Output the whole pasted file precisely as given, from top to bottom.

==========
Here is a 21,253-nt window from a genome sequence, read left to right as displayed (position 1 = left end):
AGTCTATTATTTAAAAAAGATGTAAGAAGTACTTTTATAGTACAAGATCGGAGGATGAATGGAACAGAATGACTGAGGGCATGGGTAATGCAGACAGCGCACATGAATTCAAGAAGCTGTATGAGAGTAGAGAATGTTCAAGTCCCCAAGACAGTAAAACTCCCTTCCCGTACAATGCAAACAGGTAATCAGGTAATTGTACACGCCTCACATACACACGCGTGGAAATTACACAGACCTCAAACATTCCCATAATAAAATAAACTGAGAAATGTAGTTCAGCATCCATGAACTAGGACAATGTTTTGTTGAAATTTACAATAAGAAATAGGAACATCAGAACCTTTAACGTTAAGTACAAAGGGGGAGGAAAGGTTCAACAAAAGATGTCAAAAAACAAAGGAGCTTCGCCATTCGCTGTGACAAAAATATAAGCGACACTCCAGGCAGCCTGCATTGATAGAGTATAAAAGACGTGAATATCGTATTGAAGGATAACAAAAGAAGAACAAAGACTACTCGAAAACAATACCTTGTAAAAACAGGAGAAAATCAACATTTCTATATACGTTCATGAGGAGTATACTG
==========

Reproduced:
Here is a 21,253-nt window from a genome sequence, read left to right as displayed (position 1 = left end):
AGTCTATTATTTAAAAAAGATGTAAGAAGTACTTTTATAGTACAAGATCGGAGGATGAATGGAACAGAATGACTGAGGGCATGGGTAATGCAGACAGCGCACATGAATTCAAGAAGCTGTATGAGAGTAGAGAATGTTCAAGTCCCCAAGACAGTAAAACTCCCTTCCCGTACAATGCAAACAGGTAATCAGGTAATTGTACACGCCTCACATACACACGCGTGGAAATTACACAGACCTCAAACATTCCCATAATAAAATAAACTGAGAAATGTAGTTCAGCATCCATGAACTAGGACAATGTTTTGTTGAAATTTACAATAAGAAATAGGAACATCAGAACCTTTAACGTTAAGTACAAAGGGGGAGGAAAGGTTCAACAAAAGATGTCAAAAAACAAAGGAGCTTCGCCATTCGCTGTGACAAAAATATAAGCGACACTCCAGGCAGCCTGCATTGATAGAGTATAAAAGACGTGAATATCGTATTGAAGGATAACAAAAGAAGAACAAAGACTACTCGAAAACAATACCTTGTAAAAACAGGAGAAAATCAACATTTCTATATACGTTCATGAGGAGTATACTG